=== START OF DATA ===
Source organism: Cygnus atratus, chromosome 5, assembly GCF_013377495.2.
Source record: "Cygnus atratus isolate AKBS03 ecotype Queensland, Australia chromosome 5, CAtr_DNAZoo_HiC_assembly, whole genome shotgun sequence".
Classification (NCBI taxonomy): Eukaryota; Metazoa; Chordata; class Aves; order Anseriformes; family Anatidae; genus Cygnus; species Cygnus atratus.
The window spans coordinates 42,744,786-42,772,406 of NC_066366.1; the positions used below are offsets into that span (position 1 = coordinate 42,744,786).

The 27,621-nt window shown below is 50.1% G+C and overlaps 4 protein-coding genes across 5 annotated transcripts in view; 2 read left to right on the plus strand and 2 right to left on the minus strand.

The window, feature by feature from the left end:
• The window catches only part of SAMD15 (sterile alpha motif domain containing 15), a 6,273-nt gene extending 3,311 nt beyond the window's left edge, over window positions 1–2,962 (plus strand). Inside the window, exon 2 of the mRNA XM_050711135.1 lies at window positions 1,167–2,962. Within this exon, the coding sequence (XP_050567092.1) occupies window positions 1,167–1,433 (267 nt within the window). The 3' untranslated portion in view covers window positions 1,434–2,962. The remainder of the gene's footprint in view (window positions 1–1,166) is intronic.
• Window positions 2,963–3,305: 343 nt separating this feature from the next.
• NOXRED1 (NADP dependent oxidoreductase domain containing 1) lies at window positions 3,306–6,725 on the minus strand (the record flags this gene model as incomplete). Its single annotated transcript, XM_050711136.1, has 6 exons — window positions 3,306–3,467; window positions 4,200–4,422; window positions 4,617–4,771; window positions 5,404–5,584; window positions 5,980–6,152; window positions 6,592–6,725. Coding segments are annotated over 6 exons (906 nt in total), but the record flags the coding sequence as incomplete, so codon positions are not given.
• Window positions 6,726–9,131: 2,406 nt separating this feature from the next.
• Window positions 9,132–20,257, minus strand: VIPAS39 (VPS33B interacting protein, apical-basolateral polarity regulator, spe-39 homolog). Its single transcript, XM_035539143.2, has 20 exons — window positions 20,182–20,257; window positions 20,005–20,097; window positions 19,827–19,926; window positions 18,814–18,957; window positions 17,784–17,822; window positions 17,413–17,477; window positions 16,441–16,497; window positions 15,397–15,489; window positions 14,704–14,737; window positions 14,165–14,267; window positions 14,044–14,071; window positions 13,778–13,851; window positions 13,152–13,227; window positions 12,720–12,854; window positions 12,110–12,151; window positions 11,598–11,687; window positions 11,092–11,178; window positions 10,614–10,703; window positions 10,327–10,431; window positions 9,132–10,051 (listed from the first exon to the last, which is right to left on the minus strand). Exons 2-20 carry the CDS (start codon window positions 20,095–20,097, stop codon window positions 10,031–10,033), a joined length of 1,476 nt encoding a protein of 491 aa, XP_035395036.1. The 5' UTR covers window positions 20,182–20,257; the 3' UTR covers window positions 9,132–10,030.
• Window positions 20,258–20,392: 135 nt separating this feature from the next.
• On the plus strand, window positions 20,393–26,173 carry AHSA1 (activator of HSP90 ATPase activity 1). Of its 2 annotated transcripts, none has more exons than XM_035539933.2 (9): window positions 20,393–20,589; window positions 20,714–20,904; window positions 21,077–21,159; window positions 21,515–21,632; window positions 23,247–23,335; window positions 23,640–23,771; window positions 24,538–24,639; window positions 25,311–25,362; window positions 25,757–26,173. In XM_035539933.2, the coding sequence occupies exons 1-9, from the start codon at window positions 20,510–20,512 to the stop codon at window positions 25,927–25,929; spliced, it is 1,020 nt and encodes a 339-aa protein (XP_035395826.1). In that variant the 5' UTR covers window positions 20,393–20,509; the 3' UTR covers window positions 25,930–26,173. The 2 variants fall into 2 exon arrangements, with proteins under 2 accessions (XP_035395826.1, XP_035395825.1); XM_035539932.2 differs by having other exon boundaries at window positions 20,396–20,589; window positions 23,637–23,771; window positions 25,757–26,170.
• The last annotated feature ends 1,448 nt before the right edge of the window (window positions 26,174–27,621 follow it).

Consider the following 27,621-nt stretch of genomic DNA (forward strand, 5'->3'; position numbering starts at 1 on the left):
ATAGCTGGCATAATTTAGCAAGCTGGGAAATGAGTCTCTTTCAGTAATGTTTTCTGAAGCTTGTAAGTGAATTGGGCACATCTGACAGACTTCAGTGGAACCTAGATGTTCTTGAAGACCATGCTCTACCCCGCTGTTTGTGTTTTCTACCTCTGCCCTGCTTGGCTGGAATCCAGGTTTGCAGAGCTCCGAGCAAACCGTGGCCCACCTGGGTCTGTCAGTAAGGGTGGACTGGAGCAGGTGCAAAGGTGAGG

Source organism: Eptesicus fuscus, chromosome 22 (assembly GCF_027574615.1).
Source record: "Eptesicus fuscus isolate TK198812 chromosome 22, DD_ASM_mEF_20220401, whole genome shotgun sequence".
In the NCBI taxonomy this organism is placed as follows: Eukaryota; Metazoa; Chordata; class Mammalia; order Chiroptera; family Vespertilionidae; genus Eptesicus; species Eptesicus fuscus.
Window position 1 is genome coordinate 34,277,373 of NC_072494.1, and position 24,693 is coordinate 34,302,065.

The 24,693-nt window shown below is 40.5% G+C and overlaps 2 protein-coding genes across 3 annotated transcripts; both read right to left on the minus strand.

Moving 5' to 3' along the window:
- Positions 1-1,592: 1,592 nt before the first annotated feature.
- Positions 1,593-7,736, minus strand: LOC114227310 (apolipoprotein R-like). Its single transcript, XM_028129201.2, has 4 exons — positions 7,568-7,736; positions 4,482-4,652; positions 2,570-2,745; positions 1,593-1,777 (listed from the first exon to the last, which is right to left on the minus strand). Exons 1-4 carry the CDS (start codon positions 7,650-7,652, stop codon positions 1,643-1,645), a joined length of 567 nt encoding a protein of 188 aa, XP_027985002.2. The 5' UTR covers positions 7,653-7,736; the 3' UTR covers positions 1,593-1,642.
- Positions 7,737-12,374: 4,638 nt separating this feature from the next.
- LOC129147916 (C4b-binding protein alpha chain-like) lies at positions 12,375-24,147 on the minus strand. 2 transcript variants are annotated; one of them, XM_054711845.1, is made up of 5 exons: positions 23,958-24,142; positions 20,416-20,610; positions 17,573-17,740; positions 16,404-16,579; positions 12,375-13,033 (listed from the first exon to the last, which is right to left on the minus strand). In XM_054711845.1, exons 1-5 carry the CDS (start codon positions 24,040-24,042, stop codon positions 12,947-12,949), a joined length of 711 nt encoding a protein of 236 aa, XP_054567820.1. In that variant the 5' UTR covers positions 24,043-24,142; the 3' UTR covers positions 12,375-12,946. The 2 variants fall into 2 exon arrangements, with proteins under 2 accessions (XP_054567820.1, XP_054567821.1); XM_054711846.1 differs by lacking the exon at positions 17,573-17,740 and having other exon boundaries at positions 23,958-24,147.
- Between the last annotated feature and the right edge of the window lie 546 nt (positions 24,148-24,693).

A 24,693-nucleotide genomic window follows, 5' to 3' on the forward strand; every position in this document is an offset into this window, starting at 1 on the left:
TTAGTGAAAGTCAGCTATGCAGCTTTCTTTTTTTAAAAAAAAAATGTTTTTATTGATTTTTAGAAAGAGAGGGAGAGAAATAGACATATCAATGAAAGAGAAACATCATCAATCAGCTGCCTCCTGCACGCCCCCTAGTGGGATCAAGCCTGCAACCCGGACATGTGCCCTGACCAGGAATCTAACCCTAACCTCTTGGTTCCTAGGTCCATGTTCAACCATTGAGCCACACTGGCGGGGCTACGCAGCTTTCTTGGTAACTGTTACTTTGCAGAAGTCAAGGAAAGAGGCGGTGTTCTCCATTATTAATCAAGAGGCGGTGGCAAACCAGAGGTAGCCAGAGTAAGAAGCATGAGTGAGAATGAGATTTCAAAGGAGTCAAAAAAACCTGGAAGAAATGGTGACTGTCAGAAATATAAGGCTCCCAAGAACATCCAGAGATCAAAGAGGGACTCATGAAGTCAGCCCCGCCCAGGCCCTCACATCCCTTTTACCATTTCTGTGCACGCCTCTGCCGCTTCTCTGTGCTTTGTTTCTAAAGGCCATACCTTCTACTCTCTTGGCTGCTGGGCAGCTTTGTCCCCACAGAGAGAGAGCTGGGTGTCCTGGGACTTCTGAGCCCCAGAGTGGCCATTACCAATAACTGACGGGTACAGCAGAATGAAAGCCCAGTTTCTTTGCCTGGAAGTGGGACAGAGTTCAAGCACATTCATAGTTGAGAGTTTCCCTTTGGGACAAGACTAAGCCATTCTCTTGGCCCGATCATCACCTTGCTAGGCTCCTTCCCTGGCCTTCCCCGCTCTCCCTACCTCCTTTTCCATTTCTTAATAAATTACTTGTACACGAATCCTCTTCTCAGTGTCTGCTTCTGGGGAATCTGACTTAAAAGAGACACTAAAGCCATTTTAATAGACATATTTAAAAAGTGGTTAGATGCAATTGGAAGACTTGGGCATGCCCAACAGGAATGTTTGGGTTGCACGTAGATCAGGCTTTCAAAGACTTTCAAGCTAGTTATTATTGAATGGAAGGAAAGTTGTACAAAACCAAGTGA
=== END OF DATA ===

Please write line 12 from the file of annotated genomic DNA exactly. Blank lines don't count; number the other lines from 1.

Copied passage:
• Window positions 20,258–20,392: 135 nt separating this feature from the next.